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Firefighters Look Forward to New NFPA Standard to Address Portable Radio Failure

In December 2014, the National Institute of Standards and Technology (NIST) released the results of a study testing the effects of high temperatures on the performance of handheld portable radios (PDF). These tests were conducted after portable radio performance problems were noted in several line-of-duty firefighter fatalities investigations by the National Institute for Occupational Safety and Health (NIOSH).

In 2012, NIOSH released a report on the line-of-duty deaths of San Francisco Fire Department Lieutenant Vincent Perez and Firefighter Paramedic Anthony Valerio, both of whom died during a single-family-residence structure fire on June 2, 2011. The NIOSH report recommended that "first responder radio manufacturers, research/design facilities and standard setting bodies should continue research and efforts to improve radio system capabilities."

The study tested portable radios from seven manufacturers using four different thermal classes. The testing regime had four thermal classes that included the exposure of portable radios to heightened temperatures over limited time periods.

The test for thermal class I (212˚F over 25 minutes) saw all radios operating throughout the period with frequency stability.

Radios tested under the thermal class II scenarios (320˚F for 15 minutes) did not fare as well. Four of the seven radios were not able to transmit throughout the entire test period. Although the three remaining radios transmitted throughout the time period, they experienced more than five PPM deviations from the carrier frequency in the mean maximum-power frequency.

Testing under thermal class III and IV were not completed as they both included exposure to higher temperatures.

The National Fire Protection Association (NFPA) performance standard for firefighter portable radios states that "portable radios shall be manufactured for the environment in which they are to be used and shall be of a size and construction that allow their operation with the use of one hand."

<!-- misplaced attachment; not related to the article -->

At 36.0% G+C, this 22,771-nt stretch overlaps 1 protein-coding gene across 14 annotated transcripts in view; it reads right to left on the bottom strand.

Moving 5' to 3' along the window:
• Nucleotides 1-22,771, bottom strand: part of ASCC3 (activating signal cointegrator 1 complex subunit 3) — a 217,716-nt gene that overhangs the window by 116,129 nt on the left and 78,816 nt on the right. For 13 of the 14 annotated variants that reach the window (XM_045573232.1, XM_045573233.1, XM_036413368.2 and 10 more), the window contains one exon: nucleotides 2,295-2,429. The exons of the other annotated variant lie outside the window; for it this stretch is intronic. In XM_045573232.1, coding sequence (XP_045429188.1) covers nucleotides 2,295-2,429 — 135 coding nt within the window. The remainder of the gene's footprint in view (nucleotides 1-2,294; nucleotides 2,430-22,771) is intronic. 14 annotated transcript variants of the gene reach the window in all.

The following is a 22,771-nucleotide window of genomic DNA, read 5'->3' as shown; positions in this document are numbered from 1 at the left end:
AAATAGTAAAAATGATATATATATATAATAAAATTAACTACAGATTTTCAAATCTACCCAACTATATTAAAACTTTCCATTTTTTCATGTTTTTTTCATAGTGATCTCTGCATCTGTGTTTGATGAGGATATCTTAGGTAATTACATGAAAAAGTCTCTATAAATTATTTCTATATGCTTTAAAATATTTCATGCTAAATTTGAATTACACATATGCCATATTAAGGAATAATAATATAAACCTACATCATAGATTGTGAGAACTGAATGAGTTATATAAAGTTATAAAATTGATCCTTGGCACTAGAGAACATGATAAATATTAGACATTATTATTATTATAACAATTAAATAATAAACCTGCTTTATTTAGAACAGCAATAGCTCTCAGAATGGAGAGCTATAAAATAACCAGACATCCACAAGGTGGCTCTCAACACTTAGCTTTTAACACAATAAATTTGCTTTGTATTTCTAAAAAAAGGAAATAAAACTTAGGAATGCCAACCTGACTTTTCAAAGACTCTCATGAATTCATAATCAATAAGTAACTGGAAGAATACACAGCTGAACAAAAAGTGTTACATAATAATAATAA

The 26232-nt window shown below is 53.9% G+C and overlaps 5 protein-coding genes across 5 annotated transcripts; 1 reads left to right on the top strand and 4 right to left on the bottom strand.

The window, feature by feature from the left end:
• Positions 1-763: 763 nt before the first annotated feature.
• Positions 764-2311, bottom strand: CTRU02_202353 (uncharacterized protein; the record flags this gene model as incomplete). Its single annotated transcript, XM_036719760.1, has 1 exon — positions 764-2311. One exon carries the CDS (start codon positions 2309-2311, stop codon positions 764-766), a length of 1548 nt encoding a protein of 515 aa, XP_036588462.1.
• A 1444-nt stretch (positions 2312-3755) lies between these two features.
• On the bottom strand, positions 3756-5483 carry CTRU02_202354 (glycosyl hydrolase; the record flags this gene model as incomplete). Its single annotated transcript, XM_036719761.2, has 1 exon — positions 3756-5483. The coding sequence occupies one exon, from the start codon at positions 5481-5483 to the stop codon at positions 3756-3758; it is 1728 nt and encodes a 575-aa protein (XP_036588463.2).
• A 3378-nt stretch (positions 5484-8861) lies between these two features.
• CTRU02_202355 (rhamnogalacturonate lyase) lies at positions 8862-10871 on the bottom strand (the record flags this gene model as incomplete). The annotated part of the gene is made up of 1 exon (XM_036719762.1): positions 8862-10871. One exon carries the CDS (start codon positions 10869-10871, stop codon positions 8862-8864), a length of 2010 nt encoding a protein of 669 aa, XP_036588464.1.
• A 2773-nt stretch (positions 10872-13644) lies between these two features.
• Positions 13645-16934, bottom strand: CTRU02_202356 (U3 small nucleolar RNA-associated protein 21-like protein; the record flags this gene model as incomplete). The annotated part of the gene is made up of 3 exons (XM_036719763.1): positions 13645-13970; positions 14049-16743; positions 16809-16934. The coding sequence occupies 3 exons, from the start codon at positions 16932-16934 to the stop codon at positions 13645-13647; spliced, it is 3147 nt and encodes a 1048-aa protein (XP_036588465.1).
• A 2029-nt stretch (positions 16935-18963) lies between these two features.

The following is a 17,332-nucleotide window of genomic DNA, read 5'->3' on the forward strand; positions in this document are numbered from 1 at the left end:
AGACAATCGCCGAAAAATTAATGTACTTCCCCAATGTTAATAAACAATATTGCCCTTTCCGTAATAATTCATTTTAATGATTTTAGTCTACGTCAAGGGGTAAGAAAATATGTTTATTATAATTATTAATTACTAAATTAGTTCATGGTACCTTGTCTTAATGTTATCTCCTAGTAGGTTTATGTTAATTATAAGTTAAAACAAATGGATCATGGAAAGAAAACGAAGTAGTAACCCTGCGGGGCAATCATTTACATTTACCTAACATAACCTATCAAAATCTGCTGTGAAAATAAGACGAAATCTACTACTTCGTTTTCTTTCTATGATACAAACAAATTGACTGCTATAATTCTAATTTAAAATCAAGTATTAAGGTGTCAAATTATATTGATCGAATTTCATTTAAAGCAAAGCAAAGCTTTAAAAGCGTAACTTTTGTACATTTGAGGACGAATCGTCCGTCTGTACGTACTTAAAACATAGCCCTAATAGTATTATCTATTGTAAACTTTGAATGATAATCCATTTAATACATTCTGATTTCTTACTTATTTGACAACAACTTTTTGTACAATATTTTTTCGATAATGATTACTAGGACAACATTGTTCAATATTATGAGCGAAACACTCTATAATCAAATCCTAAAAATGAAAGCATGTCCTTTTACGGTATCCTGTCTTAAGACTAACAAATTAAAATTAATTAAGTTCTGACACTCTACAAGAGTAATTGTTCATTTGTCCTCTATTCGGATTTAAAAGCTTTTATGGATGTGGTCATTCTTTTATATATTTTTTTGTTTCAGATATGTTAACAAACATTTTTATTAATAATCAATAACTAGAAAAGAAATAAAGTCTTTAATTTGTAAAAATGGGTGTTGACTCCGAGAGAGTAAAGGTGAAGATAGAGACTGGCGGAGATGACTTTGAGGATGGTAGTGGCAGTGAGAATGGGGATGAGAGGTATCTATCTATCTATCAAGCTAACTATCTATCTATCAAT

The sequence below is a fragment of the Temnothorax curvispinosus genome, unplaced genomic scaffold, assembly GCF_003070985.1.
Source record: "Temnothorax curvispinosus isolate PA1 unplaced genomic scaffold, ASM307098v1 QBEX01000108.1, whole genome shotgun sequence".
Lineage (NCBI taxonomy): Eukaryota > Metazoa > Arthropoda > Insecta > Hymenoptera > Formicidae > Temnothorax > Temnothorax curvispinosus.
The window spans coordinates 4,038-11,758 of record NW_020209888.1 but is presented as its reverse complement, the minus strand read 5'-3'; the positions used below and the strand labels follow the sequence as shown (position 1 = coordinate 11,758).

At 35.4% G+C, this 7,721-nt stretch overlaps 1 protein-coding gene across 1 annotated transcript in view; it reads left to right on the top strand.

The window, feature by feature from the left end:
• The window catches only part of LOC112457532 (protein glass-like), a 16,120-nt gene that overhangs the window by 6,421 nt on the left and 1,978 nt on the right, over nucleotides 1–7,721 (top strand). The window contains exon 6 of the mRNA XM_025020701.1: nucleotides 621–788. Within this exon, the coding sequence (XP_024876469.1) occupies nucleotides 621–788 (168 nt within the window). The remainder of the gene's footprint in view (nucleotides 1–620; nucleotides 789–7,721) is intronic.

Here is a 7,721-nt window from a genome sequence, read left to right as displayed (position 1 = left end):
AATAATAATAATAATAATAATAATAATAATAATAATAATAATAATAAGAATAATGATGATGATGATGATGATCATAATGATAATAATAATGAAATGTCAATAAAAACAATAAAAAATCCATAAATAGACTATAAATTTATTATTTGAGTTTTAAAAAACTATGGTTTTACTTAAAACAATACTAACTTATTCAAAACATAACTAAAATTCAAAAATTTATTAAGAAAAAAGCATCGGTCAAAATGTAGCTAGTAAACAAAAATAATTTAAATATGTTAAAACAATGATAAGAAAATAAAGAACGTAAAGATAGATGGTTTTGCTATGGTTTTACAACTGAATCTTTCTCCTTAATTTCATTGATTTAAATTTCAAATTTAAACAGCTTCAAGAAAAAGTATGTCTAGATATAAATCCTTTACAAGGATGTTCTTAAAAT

The NIST study also stated that many portable radio manufacturers list the maximum operating temperatures of 60˚C (140˚F) for radios used by firefighters. The chasm between the current standards and the operational needs of firefighters is a key focus of the new NFPA 1802 standard on personal portable (hand-held) two-way radio communications devices for use by emergency-service personnel in the hazard zone.

In a July 2014 interview with Radio Resources Media Group, NFPA 1802 Chair Bob Athanas stated, "for many years there have been issues with portable radios not being robust enough to survive the environments that we work in daily. Now we have a chance, with both user and industry input, to ensure that we can create a new standard for firefighter radios."

The ability to communicate under adverse field conditions remains a critical topic for the health and safety of all public safety. The ever-changing environment where firefighters are required to work requires continued research to keep them safe. As communications hardware solutions evolve, it is vital that we ensure they are suitable and reliable for the public safety community.

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